It’s been about 17 years since Henry Fool hit theaters, but the time has finally come for writer-director Hal Hartley to wrap up the trilogy. Whether or not you go into Ned Rifle with a connection to the characters, there is some fun to be had with the material, but knowing what the group experienced in prior films will undoubtedly enrich the experience. However, on the other hand, Hartley did kick off the series with an eccentric yet thoughtful character journey so there’s no overlooking the fact that Ned Rifle feels more like playtime in an unnecessarily heightened version of the world he established in the first installment.
Liam Aiken leads as Ned Rifle. When his mother, Fay Grim (Parker Posey), is convicted of treason and given a life sentence, Ned is sent to live with Reverend Daniel Gardner (Martin Donovan) and his family. Four years later, Ned turns 18 and decides to leave the Gardners so he can track down and kill the man responsible for his mother’s incarceration, his father, Henry Fool (Thomas Jay Ryan).
As someone who jumped into this movie without having seen the first two installments of Hartley’s trilogy, Henry Fool and Fay Grim, Ned Rifle took some getting used to, but thanks to Aiken’s understated yet alluring performance, it’s easy to fall into step with the beat, style and tone of the piece. It’s a little unclear why a god-fearing man like Ned would think killing his father is the answer, but the concept is presented in a manner that makes you think there’s more to the situation that could justify the decision, and that gives Ned Rifle a good deal of its forward momentum.
One of the first steps to tracking down his dad is to visit his uncle in New York City, the accomplished poet, Simon Grim (James Urbaniak). While there, Ned runs into Simon’s groupie/stalker, Susan (Aubrey Plaza), takes pity on her and winds up letting her tag along when he goes cross-country to find his father. Similar to Ned, Susan’s motivation is tough to pinpoint, but there is a reason for it. The trouble is, the way Hartley and Plaza reveal it isn’t particularly effective. The character’s got some intriguing qualities and personal problems, but rather than let the audience peel back Susan’s layers, the reveal is more happenstance and it’s just not as much fun when you don’t feel part of that process.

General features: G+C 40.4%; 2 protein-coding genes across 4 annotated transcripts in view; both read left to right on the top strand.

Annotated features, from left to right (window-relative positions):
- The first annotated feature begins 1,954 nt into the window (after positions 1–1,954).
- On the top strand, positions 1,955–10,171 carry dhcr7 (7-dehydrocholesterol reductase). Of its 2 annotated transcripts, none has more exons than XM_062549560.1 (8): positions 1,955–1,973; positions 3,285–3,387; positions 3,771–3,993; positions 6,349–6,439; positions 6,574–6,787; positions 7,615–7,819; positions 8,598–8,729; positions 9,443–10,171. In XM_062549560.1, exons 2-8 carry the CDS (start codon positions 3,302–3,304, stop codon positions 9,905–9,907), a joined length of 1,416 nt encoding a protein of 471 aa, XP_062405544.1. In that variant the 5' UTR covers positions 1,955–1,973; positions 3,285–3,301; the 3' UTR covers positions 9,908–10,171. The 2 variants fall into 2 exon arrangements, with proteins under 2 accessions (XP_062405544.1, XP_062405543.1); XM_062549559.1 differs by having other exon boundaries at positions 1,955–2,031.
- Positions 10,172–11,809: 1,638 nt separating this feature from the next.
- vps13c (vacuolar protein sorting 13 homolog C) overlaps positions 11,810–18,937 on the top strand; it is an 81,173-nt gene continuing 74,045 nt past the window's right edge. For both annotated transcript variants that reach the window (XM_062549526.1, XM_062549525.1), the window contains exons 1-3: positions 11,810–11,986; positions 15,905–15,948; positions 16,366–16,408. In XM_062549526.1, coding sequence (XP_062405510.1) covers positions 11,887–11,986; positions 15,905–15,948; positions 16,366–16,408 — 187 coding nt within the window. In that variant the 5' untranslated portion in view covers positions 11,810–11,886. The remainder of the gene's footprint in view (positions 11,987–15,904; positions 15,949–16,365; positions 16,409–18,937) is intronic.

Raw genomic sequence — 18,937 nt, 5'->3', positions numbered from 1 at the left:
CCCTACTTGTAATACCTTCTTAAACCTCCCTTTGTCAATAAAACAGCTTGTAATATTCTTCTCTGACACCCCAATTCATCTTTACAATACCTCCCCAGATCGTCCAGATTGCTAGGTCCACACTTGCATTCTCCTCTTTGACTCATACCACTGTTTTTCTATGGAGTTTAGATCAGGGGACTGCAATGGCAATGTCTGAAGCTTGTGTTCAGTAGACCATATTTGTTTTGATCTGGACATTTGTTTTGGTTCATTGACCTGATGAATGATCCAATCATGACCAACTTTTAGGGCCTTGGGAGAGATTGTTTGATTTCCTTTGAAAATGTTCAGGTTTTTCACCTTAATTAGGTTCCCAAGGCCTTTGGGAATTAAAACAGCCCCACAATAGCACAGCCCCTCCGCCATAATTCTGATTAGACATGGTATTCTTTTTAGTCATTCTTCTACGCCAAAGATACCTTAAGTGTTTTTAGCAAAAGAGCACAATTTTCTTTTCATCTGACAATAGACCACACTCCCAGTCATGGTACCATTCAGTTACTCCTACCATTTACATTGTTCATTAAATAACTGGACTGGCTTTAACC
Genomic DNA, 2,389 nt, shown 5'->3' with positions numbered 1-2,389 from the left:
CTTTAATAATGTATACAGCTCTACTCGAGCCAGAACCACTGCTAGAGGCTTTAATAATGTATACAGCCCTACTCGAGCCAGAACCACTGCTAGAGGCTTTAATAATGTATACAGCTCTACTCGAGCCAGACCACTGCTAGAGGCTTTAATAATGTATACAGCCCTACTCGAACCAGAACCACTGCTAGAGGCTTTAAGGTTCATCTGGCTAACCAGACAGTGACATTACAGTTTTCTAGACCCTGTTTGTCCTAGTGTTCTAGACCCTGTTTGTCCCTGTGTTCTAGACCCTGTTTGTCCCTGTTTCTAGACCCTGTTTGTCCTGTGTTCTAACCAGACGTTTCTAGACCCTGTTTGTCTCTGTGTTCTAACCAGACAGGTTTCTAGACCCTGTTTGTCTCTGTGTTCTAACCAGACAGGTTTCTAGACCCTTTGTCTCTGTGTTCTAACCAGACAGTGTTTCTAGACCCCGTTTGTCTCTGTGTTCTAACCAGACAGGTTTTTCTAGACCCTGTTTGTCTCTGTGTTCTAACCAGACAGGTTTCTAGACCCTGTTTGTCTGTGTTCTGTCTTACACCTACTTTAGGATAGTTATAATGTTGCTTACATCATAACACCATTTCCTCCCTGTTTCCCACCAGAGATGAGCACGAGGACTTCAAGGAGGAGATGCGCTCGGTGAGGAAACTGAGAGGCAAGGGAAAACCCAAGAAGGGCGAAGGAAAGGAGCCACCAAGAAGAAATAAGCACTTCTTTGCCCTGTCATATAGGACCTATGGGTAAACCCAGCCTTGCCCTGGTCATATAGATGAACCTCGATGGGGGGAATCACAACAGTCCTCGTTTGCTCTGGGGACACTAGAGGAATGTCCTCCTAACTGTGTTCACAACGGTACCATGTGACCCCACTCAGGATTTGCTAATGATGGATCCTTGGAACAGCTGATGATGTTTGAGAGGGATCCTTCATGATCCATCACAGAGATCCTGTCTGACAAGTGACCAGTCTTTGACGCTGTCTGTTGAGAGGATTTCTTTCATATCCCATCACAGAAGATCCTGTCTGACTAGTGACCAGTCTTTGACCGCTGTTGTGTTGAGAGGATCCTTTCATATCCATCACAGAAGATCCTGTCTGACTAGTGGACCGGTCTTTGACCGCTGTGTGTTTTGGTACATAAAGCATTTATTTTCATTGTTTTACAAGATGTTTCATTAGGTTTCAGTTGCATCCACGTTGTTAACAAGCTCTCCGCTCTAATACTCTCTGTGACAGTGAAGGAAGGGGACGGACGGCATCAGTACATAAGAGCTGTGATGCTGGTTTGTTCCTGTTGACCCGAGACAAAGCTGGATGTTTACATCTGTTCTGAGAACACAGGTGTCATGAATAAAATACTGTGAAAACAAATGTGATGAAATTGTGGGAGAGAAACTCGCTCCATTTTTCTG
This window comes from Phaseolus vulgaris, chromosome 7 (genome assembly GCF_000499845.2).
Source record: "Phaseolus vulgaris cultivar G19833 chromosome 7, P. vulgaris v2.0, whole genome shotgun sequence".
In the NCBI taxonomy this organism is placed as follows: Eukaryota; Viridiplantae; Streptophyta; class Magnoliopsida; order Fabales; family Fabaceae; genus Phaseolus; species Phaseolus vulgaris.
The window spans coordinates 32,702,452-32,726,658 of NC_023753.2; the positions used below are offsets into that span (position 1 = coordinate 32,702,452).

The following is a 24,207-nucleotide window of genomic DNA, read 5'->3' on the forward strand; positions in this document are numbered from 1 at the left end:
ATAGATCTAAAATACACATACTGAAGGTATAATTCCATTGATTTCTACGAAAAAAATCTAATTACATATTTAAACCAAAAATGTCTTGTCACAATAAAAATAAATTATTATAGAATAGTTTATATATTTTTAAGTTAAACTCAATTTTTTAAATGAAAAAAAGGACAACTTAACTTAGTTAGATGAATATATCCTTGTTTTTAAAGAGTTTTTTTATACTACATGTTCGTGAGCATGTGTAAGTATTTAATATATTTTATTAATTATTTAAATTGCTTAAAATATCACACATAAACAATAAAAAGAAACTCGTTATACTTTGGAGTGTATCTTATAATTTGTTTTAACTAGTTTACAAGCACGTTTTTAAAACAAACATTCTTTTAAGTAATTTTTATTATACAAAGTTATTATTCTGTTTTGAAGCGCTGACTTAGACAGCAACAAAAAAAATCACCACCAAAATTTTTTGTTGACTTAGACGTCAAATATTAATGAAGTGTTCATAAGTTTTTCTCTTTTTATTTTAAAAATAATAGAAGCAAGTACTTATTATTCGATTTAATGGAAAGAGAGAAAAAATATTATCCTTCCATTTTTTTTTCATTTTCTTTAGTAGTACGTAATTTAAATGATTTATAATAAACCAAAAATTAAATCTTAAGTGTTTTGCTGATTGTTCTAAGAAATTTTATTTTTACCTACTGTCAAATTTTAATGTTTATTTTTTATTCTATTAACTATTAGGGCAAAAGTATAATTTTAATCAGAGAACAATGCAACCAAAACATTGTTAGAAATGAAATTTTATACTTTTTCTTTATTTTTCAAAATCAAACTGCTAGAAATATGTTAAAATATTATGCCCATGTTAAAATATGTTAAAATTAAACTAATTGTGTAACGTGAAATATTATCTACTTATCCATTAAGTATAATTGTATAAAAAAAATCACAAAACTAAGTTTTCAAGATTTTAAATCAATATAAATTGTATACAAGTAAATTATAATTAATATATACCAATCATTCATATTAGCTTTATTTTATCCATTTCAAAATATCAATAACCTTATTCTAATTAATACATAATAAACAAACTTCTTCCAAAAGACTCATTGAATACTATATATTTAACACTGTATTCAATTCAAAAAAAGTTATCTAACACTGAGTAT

And that’s actually one of the film’s biggest flaws overall. Hartley does a fine job enveloping the viewer in the world, but even then, you’re just watching Ned Rifle. It is somewhat enjoyable to track the curious characters, but that’s as far as it goes because there’s so little access to them. Clues to finding his father generally just land in Ned’s lap and when things don’t go his way, he’s complacent about it. That quality makes Ned a nice, noble and likable guy, but it also keeps his adventure from being especially exciting.
However, that’s not to say that Ned Rifle isn’t an entertaining movie. It clocks in at a swift 85 minutes, rocks a refreshingly unique sense of humor and has a bunch of colorful characters. Did I have some fun watching them navigate their unusual predicament? Yes. Did I get anything else out of the experience? Not really.
After checking out Ned Rifle I decided to go back and give Henry Fool and Fay Grim a watch and, as one might expect, knowing what these characters experienced through the years did give the events of Ned Rifle a bit more weight, but the third installment still pales in comparison to its predecessors, especially Henry Fool. Whereas Henry Fool is more of a black comedy with crazy characters dealing with rather grounded predicaments, Ned Rifle has a somewhat zany, ridiculous quality to it. Simon and Henry’s journey in Henry Fool really meant something. Ned’s is enjoyable, but it definitely doesn’t register on a deeper level.
Click here for all of our SXSW 2015 coverage or browse the links below to check out my other reviews:
- 6 Years
- Ava’s Possessions
- Get Hard
- Ex Machina
- Excess Flesh
- The Final Girls
- The Frontier
- Furious 7
- Night Owls
- Turbo Kid